- The Washington Times - Friday, August 30, 2002

LITTLE ROCK, Arkansas President Bush yesterday told high school students not to worry about being called "nerds" for taking challenging classes as they return to school amid new reforms in student testing and teacher accountability.
"You hear students saying: 'Don't take the tough course, it'll make you a nerd,'" Mr. Bush told chuckling students at Parkview Arts and Science Magnet High School.
"You're missing out if that's the way you think," he added. "It is not in your self-interest that you think for such low standards."
With many elements of his education reform bill taking effect for the first time now that students are returning to school, Mr. Bush met with students to tout the measures and announce a new initiative to encourage high schoolers to take more challenging courses.
The State Scholars Initiative, modeled after a similar program in Texas, is aimed at cutting the number of high school graduates who are unprepared for college. Nearly half of all incoming college freshmen need remedial courses to strengthen basic skills such as reading.
"That's not right," the president said. "You don't want your higher education systems to be remedial education systems."
Arkansas has been chosen as the first of five states to receive funding to develop more rigorous courses and promote them with student incentives. The program is administered in part by the Business Roundtable, a national group of large employers interested in a more educated work force.
"They start interviewing children in the eighth grade about their ambitions and explaining reality," Mr. Bush said. "The minimum-wage job isn't going to get you to where you want to get."
He added: "And then what happens is that they start promoting advanced courses."
Mr. Bush met privately with three students from two schools yesterday about the need to be challenged in school.
"We heard that many times parents don't really understand the significance of challenging of having their students taking challenging courses," the president said afterward. "That many students and maybe you all are some of them here say, 'Well, I don't want to take a tough course. See, I can't pass that. Only the really smart people take the tough courses, and I don't happen to be all that smart, therefore I'm not going to take it.'"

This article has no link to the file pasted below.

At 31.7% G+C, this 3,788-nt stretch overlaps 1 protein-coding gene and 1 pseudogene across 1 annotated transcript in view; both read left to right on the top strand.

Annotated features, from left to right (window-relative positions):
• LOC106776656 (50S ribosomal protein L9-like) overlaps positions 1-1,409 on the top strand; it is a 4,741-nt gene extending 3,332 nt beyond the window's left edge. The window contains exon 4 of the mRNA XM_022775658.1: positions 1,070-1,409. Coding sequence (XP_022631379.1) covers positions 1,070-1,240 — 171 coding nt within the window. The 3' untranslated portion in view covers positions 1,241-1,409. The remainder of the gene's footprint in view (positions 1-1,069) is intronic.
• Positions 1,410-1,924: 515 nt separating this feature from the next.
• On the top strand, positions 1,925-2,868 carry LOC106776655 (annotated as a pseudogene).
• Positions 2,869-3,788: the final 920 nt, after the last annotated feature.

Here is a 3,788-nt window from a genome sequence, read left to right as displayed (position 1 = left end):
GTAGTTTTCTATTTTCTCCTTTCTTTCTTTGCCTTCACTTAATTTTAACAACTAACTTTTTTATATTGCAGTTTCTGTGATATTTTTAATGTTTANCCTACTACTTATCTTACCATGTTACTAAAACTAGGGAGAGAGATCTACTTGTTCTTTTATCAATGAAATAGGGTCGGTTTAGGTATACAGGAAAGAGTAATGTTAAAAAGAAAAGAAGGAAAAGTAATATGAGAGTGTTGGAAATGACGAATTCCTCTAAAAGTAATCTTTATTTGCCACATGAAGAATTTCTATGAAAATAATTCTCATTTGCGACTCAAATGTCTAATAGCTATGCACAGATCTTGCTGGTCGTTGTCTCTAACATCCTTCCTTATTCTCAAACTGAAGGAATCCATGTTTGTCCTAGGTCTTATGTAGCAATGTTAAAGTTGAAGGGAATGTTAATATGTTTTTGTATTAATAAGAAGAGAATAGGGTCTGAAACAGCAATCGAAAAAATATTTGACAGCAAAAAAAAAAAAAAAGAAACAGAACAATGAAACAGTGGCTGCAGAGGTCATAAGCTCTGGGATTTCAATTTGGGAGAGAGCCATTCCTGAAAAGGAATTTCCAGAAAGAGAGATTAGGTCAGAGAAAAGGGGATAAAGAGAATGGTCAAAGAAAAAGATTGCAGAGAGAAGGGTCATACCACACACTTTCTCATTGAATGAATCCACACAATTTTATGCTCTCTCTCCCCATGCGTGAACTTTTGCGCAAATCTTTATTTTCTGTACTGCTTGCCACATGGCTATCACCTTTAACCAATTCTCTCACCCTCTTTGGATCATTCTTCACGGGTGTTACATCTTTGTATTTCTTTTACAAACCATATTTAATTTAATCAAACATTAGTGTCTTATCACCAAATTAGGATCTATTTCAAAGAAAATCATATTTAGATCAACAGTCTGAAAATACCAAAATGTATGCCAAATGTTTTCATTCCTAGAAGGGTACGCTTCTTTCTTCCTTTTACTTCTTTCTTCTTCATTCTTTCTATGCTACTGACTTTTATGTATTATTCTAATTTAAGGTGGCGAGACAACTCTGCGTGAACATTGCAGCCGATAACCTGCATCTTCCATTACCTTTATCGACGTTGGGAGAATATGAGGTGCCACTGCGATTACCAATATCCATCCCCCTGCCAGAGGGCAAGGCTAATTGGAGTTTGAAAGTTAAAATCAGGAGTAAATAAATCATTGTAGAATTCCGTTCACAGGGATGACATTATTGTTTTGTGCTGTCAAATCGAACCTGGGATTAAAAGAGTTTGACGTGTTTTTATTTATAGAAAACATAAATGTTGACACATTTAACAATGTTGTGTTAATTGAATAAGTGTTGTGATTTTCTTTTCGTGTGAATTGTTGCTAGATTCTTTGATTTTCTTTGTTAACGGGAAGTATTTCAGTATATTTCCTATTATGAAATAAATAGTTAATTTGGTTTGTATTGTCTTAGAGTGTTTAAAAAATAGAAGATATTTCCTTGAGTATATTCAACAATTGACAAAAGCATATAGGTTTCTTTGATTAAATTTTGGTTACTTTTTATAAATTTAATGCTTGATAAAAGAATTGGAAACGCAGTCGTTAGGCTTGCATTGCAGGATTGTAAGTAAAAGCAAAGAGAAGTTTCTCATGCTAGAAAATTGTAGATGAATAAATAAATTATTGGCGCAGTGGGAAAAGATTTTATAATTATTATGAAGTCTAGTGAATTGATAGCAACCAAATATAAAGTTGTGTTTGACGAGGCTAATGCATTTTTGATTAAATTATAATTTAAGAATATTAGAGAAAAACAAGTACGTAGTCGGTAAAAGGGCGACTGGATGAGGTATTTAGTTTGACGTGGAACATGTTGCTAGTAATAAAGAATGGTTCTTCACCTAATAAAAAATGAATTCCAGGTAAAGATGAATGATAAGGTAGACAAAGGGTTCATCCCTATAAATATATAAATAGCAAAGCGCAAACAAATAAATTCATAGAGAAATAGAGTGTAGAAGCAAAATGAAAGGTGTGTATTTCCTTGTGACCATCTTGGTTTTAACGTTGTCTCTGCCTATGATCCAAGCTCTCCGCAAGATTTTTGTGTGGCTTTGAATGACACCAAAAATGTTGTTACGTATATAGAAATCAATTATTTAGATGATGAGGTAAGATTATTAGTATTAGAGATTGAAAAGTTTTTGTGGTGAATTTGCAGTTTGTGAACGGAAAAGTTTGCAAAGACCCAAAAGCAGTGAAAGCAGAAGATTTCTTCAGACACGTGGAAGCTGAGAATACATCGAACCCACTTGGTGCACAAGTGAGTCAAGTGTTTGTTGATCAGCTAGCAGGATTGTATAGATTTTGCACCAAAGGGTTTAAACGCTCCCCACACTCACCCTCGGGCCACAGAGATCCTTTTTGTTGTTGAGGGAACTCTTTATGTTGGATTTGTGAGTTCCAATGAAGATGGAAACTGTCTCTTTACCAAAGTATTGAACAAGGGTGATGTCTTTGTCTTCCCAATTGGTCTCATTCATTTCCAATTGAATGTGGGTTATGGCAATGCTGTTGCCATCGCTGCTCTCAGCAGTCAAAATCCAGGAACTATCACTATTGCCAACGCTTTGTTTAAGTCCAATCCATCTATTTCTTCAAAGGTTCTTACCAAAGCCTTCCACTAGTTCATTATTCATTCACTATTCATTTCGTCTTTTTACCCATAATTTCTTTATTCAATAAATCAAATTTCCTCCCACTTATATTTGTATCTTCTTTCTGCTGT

He said such attitudes were overcome in Texas by convincing students of the merits of advanced placement courses.
"Thousands of students who didn't really realize the value of raising the bar have taken extra credits and have learned new languages," he said. "It is an effective way to spread the word to parent and student alike that if you're interested in your future, raise the bar, take the toughest courses."
The president also warned students that they will soon be subjected to federally mandated testing as part of the education bill he signed in January. He said the tests, along with measures to heighten teacher accountability, are necessary to improve public schools.
While yesterday's speech was billed as a back-to-school event for American students, Mr. Bush also talked of girls in Afghanistan returning to school now that U.S.-led forces have destroyed the Taliban regime, which forbade education for women.
During a discussion of American freedoms detested by Islamic radicals, Mr. Bush touched on religion in a way that would not be allowed by teachers in this public high school.
"See, we value the idea of people being able to worship freely an Almighty God," the president said. "That's what we value in America, and we're not going to change."

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